Summary: In this message, part 13 in series Love Never Dies, Dave examines Jesus' comparison of a grain of wheat dying in order to become a stalk to the necessity of the human self dying in order to learn to fully love.

Reckless Love

Love Never Dies, prt. 13

Wildwind Community Church

David Flowers

July 4, 2010

This series we have been in for the past few months is called Love Never Dies. We started it on Easter Sunday – now that seems like forever ago, doesn’t it?! That day we covered the death and resurrection of Jesus. Then we went back to John chapter 1 and started working through a chapter a week. I’ve discovered something in this huge undertaking, which is that what I’m doing is impossible. There’s just too much in most chapters to give it any kind of adequate coverage – even to give you a reasonable overview. So I have instead focused on part of each chapter – maybe half of it, or a quarter of it, or one scene in the chapter, or even just a few verses. And I’m going to build today’s sermon around just two words. Let me read the text for you.

John 12:20-25 (MSG)

20 There were some Greeks in town who had come up to worship at the Feast.

21 They approached Philip, who was from Bethsaida in Galilee: "Sir, we want to see Jesus. Can you help us?"

22 Philip went and told Andrew. Andrew and Philip together told Jesus.

23 Jesus answered, "Time's up. The time has come for the Son of Man to be glorified.

24 "Listen carefully: Unless a grain of wheat is buried in the ground, dead to the world, it is never any more than a grain of wheat. But if it is buried, it sprouts and reproduces itself many times over.

25 In the same way, anyone who holds on to life just as it is destroys that life. But if you let it go, reckless in your love, you'll have it forever, real and eternal.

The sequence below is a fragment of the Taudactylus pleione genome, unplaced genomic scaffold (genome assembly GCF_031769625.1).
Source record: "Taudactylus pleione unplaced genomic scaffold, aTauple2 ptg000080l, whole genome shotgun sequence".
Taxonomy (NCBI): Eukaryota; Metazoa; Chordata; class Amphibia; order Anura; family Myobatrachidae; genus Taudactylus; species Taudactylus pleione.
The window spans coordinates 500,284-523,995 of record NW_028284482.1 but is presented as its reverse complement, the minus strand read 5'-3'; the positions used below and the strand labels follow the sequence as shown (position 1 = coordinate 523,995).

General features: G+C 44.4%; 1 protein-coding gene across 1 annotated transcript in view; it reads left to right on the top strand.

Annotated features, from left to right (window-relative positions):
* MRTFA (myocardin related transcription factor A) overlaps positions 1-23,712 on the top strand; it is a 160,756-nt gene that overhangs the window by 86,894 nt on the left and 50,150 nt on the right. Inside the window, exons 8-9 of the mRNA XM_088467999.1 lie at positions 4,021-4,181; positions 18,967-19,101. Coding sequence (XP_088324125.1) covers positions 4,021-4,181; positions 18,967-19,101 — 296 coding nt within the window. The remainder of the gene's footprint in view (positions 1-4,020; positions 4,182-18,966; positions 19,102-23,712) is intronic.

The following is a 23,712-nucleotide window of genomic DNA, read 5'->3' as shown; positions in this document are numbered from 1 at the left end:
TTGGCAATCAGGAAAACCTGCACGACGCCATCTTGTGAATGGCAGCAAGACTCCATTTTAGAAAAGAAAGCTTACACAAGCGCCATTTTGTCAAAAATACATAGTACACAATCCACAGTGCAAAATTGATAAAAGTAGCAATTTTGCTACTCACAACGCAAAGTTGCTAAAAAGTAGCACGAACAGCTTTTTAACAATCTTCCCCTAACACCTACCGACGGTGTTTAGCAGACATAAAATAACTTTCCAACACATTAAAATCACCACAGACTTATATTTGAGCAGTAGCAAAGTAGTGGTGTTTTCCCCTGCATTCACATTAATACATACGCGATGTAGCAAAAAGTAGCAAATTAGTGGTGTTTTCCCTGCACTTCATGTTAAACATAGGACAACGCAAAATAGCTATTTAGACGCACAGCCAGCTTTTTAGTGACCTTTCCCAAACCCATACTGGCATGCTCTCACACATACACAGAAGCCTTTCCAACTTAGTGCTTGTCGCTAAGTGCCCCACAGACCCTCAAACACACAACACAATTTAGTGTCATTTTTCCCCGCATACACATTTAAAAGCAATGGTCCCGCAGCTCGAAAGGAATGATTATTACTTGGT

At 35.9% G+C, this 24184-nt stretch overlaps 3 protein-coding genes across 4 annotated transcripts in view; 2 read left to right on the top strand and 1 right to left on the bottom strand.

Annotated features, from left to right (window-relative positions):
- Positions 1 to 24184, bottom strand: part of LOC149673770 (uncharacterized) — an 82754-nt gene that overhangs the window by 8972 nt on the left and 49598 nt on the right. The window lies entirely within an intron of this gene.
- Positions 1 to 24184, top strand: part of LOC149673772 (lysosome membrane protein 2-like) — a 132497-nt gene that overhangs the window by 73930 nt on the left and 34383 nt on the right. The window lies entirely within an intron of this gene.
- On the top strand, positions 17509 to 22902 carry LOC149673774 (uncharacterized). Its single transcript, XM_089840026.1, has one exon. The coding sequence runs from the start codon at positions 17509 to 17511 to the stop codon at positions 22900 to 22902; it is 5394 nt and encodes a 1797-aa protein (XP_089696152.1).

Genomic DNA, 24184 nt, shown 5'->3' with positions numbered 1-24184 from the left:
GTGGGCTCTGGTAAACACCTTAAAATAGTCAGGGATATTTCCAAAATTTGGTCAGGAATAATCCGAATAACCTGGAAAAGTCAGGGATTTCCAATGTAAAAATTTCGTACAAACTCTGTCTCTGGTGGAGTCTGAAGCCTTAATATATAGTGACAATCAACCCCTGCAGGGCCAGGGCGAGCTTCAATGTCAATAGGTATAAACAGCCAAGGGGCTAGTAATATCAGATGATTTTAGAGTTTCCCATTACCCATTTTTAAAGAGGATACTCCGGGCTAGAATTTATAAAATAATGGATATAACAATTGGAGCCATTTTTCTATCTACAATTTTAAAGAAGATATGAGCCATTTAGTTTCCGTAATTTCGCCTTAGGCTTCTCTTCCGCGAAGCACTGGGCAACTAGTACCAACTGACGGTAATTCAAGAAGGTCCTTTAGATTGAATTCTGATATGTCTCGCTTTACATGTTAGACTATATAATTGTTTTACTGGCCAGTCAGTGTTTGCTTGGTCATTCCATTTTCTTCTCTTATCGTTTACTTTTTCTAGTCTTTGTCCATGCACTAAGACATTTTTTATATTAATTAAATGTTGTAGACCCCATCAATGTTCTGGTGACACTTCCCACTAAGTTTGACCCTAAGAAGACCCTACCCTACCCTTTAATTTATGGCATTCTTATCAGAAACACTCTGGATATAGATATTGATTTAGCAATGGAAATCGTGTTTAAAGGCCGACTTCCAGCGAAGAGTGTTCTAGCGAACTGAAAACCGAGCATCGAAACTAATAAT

You know what two words I’ve picked today that I want us to focus on? Reckless love. That is your calling and mine.

My friends, this world – and perhaps especially the religious world – is on a mission to draw borders and boundaries around love. I have a hypothetical question for you. Have you ever experienced what you recognized was unconditional love? Have you ever had someone say I love you, or show you they loved you, and you just knew that what they were really saying was “I love you infinity. I love you with my whole mind and heart and soul and strength. I am committed to you. I love you with my life, and no matter what you say, no matter what you do, no matter how far you may roam, no matter how long I might have to wait for you to love me in return, no matter how much pain loving you might cause me, I love you. I love you with a love that is beyond measure. Love that is irrational, unreasonable, and inextinguishable. I love you to the moon and back, against all odds, for reasons not always fully known to me, beyond the reach of words to describe it, and beyond the short length of my own life and yours." Have you experienced that kind of love? Has someone assured you that they love you so deeply that you are completely safe, completely beyond all possibility of the loss of their love, completely secure, endlessly valued, treasured, esteemed, and desired, and sought after and fawned over and protected. Do you know what it is like to be the apple of somebody’s eye? I try not to tell them this too much, but the reality is that there are three teenage girls in this world who own me. I don’t know any other way to say it. They own me. They are the apple of my eye – the center of my world. I have said before and I’ll say it again – my love for them is not heroic, in fact it’s just the opposite. We think of heroism and we think of great effort. But I love my girls without the slightest effort at all. Even on my worst day, in the lowest times of my life, I love them easily. Even when I am irritable, I nearly always find myself prone to still respond to them gently. They occupy a place in my life that no one else even comes close to – parents, that’s how we love our kids, isn’t it?

My friend, that is how God loves you. The fact is that you are the apple of someone’s eye. You are the object of fanatical devotion and endless fascination. You bring joy to the heart of God that you can only understand by reflecting on the joy that your kids bring to your heart. It’s extremely difficult for us to get our arms around. Even as I easily recognize this love I have for my own children, I have to remind myself that this is the same love my parents have for me. That’s hard to understand. And it’s hard to understand with God.

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